8. 8. #4 Monopoly <ul><li>Characteristics </li></ul><ul><ul><li>One producer </li></ul></ul><ul><ul><li>Unique Product </li></ul></ul><ul><ul><li>High barriers to entry </li></ul></ul><ul><ul><li>Substantial control over prices (price setters) </li></ul></ul>- A market where there is a single producer of a product that has no close substitutes Do we have monopolies in the U.S.?
  9. 9. <ul><li>Resource Monopoly </li></ul><ul><ul><li>Exist when a single producer owns or controls a key natural resource </li></ul></ul><ul><li>Government-created Monopoly </li></ul><ul><ul><li>Exist when the government grants a single firm or individual the exclusive right to provide a good/service </li></ul></ul><ul><ul><li>Ex. Patents & copyrights, public franchises, and licenses </li></ul></ul><ul><li>Natural Monopoly </li></ul><ul><ul><li>Exist when a single firm can supply a good or service more efficiently and at a lower cost than two or more firms could. </li></ul></ul><ul><ul><li>Governments see these as beneficial! </li></ul></ul><ul><li>Geographic Monopoly </li></ul><ul><ul><li>Occurs when a town is too small to support two or more of the same business </li></ul></ul>Types of Monopolies
  10. 10. REVIEW Perfect Competition Monopolistic Competitive Oligopolies Monopolies
  11. 11. INVESTMENT <ul><li>1. What can you invest in? Which are the best/worst? </li></ul><ul><li>2. What investments do you have? Your parents? </li></ul><ul><li>3. What are the risks and rewards of investing? </li></ul>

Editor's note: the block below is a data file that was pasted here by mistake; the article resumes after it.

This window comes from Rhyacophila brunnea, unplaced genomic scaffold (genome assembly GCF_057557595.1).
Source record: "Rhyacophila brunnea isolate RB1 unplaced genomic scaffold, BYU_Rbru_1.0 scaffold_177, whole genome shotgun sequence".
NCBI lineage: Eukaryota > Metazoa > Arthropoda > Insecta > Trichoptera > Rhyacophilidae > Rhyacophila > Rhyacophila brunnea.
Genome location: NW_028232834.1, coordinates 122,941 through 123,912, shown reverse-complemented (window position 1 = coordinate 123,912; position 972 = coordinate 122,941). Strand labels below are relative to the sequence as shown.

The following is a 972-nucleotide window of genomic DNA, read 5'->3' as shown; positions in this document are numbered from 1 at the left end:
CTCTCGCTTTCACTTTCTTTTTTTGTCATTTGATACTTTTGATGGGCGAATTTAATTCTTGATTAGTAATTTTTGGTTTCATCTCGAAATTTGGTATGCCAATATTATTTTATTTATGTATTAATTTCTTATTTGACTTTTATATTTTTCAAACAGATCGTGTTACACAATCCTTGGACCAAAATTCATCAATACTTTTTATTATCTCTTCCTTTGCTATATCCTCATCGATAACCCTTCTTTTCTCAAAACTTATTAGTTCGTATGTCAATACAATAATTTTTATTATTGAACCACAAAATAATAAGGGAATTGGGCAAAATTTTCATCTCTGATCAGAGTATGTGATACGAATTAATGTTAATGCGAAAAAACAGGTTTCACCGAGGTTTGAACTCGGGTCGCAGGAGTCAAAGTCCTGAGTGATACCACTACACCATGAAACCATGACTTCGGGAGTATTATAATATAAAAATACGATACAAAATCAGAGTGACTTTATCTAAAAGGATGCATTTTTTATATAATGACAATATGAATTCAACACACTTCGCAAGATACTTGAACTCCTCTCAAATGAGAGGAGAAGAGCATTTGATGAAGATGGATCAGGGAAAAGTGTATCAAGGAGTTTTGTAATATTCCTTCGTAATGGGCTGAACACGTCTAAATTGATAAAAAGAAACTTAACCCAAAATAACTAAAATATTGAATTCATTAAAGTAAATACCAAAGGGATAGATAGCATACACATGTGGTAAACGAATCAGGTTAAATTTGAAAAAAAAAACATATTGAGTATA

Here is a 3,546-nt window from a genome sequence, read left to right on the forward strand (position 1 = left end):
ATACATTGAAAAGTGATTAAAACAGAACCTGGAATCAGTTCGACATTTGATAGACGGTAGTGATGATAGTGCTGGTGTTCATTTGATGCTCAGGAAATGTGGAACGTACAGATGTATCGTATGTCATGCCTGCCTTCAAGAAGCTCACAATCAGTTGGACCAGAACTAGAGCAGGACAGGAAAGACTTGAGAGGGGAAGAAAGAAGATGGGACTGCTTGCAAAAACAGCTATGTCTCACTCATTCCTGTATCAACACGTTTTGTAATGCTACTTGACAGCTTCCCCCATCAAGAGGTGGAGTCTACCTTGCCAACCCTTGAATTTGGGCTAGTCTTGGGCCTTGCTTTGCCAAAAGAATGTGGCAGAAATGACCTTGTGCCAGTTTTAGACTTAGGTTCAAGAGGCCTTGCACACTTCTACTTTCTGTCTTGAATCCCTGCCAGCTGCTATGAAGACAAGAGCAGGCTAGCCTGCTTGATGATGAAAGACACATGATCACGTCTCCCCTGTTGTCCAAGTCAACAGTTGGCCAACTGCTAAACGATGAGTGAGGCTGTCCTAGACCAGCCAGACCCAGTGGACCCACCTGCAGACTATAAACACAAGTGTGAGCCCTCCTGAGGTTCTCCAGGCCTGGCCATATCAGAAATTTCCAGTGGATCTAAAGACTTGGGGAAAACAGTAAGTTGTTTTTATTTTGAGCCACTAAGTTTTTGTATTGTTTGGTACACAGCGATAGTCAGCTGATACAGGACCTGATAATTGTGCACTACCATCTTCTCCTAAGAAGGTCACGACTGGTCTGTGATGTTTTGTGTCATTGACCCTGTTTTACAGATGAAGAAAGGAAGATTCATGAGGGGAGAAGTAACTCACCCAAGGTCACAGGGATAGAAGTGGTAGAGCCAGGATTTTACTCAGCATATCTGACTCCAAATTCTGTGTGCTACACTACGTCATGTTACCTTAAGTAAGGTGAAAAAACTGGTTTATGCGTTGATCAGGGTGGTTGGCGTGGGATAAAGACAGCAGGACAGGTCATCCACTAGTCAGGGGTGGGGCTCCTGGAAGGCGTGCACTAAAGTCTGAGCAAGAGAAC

12. 12. <ul><li>People invest to make money off of their savings! </li></ul><ul><li>Investment allows businesses to expand! </li></ul><ul><li>All of this leads to ECONOMIC GROWTH </li></ul><ul><ul><li>People invest their money in financial securities (also called investment options or financial assets) </li></ul></ul><ul><ul><ul><li>Financial Securities - Investments that give their holders some form of return, or profit </li></ul></ul></ul>Importance of Investment
  13. 13. <ul><li>Risk vs. Return Relationship </li></ul><ul><ul><li>Risk – situation in which the outcome is not certain, but probabilities can be estimated </li></ul></ul><ul><ul><li>= the higher the risk (of losses rather than gains), then the higher the possible returns </li></ul></ul><ul><li>Other Considerations </li></ul><ul><ul><li>Investor objectives </li></ul></ul>What to know before investing!
  14. 14. What are my investment options? <ul><li>Some of the major investment options are </li></ul><ul><ul><li>Bonds </li></ul></ul><ul><ul><li>CDs </li></ul></ul><ul><ul><li>Stocks </li></ul></ul><ul><ul><li>Mutual Funds </li></ul></ul>